May 5, 2023
The moral high ground strikes again.
Though the phrase is seldom used explicitly in judgments, the centrality of this concept to equity is the silent explanation of the result of many civil cases.
This is once again demonstrated by Canadian Imperial Bank of Commerce v. Pena, an Ontario Superior Court decision in a dispute between a lender and the borrower’s tenant.
The tenant had prepaid one year’s rent – thirty thousand dollars. The borrower defaulted. The lender applied for vacant possession of the property.
The tenant was a bona fide purchaser of value of their leasehold interest. When they paid the $30,000 they did not know about the landlord’s default on the mortgage, or the enforcement of the mortgage.
Both parties – the lender and the tenant – were innocent. So, the question becomes “which is more innocent”. That is the concept that Justice John Laskin addressed in his famous (to lawyers) article “Forget the Windup, Make the Pitch”, taken to an extreme.
One of the reasons why equity remains part of our legal system is to protect bona fide purchasers. As the judge noted, it is a long-established equitable principle that courts “will not take an estate from a purchaser who bought for valuable consideration without notice”.
How long established?
The judge quotes an 1872 English decision.
But it is still current law, as the judge also refers to a 2011 Supreme Court of Canada decision, and a 2007 Ontario Court of Appeal decision.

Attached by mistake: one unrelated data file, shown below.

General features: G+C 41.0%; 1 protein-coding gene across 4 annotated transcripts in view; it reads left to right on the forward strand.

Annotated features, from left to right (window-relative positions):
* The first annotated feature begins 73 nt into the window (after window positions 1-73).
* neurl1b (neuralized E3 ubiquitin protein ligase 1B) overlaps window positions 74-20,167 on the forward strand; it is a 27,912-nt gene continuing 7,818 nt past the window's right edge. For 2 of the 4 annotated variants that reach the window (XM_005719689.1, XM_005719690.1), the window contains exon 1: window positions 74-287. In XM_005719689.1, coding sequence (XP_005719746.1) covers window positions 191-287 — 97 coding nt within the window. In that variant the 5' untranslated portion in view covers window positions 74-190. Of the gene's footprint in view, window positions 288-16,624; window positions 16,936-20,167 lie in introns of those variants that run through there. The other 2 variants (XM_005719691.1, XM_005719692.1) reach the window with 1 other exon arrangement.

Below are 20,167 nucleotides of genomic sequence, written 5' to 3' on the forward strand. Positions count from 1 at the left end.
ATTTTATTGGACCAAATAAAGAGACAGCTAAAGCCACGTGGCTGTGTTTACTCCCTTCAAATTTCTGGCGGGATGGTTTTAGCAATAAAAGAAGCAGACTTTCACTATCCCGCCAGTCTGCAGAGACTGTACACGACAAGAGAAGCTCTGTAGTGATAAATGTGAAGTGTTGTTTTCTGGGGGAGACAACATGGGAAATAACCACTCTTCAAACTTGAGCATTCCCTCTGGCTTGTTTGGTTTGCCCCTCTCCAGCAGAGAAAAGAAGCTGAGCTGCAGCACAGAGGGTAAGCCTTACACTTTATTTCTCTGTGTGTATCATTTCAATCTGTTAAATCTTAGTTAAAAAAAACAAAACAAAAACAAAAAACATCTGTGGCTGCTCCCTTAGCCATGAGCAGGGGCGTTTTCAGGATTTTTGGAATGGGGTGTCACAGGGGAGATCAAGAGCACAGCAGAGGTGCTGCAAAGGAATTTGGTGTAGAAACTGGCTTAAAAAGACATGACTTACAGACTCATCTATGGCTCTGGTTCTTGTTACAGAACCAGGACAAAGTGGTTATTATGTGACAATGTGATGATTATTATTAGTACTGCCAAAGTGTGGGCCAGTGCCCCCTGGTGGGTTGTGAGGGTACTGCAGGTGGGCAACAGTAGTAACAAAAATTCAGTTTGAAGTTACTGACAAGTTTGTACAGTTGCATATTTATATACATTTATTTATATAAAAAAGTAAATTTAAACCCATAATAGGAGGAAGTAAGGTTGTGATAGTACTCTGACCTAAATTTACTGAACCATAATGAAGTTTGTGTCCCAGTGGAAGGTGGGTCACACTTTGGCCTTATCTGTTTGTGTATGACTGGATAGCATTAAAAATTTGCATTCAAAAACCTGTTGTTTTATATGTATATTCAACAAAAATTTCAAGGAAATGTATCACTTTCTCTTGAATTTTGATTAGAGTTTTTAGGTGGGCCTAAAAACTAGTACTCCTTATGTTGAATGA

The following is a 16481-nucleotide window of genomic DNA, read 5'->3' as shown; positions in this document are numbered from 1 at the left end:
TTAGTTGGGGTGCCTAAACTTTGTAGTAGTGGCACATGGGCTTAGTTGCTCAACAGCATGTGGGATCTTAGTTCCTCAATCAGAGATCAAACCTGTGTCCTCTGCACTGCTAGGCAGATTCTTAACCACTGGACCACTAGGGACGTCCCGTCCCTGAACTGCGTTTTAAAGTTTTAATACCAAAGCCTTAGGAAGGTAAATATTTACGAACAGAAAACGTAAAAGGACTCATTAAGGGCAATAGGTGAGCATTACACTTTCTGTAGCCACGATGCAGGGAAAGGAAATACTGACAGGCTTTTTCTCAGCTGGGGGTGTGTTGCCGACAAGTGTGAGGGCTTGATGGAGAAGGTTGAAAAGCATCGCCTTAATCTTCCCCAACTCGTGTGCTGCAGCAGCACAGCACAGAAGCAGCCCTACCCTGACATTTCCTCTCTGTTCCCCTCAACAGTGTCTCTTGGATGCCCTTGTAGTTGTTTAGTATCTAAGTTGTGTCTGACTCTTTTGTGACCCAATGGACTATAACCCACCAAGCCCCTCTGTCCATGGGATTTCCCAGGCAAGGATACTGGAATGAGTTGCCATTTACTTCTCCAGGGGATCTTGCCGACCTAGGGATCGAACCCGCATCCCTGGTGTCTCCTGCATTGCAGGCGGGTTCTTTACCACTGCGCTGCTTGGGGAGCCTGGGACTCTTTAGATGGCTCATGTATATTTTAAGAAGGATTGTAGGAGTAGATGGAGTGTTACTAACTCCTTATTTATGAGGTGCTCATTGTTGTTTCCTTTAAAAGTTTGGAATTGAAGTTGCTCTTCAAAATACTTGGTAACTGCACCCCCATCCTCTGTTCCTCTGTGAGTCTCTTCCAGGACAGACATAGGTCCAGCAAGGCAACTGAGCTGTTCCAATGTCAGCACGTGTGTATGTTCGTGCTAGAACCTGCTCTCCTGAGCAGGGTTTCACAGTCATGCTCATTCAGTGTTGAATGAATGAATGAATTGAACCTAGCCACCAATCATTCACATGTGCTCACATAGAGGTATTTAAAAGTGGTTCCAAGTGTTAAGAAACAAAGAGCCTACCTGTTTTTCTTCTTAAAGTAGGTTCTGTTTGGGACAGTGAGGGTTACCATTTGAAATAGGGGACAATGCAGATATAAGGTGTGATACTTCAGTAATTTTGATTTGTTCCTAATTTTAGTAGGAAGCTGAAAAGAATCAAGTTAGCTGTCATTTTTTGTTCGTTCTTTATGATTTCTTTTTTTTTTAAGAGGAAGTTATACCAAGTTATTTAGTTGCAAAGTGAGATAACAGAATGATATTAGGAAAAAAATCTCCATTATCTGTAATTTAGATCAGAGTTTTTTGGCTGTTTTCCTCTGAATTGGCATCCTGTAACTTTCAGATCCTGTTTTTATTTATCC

Equity requires “a comparison of the equities as between the two innocent parties”. In other words, “who can seize the moral high ground?”
In this case, the tenants were ordinary individuals, who would lose a year’s prepaid rent that they could not really afford. CIBC is a sophisticated lender who had assessed the risk of the loan, and unfortunately were mistaken about the lender. They waited six months after default to begin enforcement. Though this is common, in this case, it gave the borrower time to pocket the tenant’s money. Ultimately, the bank will sell the property, and the delay can be compensated by a higher claim for the uncollected rent plus interest out of the sale proceeds.
Who would you think has the moral high ground, or, in the judge’s words, is “more innocent”?
If you said, “the tenant”, give yourself a gold star.
As with virtually all Superior Court and equity cases, this decision turns on it’s facts rather than any great debate about the law. Even on appeals, as Justice John Laskin emphasizes in his article, how you (or your lawyer) present the facts is most important. If you seize the moral high ground, the court will attempt, as Laskin puts it, to “bend the law to reach a fair result.”
HOW WEILERS LLP CAN HELP YOU
This is where Weilers LLP comes in. Our litigation team knows equity and the law, but more importantly we:
- Know the importance of facts;
- Know WHICH facts are important to your case;
- Know how to search out evidence to prove those facts;
- Know how to present that evidence in court;
- Know when to tell you that we just, despite best efforts, cannot prove that you occupy the moral high ground, and how that should influence your strategy; and
- Know the judges and most lawyers in Thunder Bay and Northwestern Ontario, so we can better advise you on the human element of strategy.
If you need lawyers who can help you capture the moral high ground (and who doesn’t?) Weilers LLP might be the right lawyers for you. Give us a call.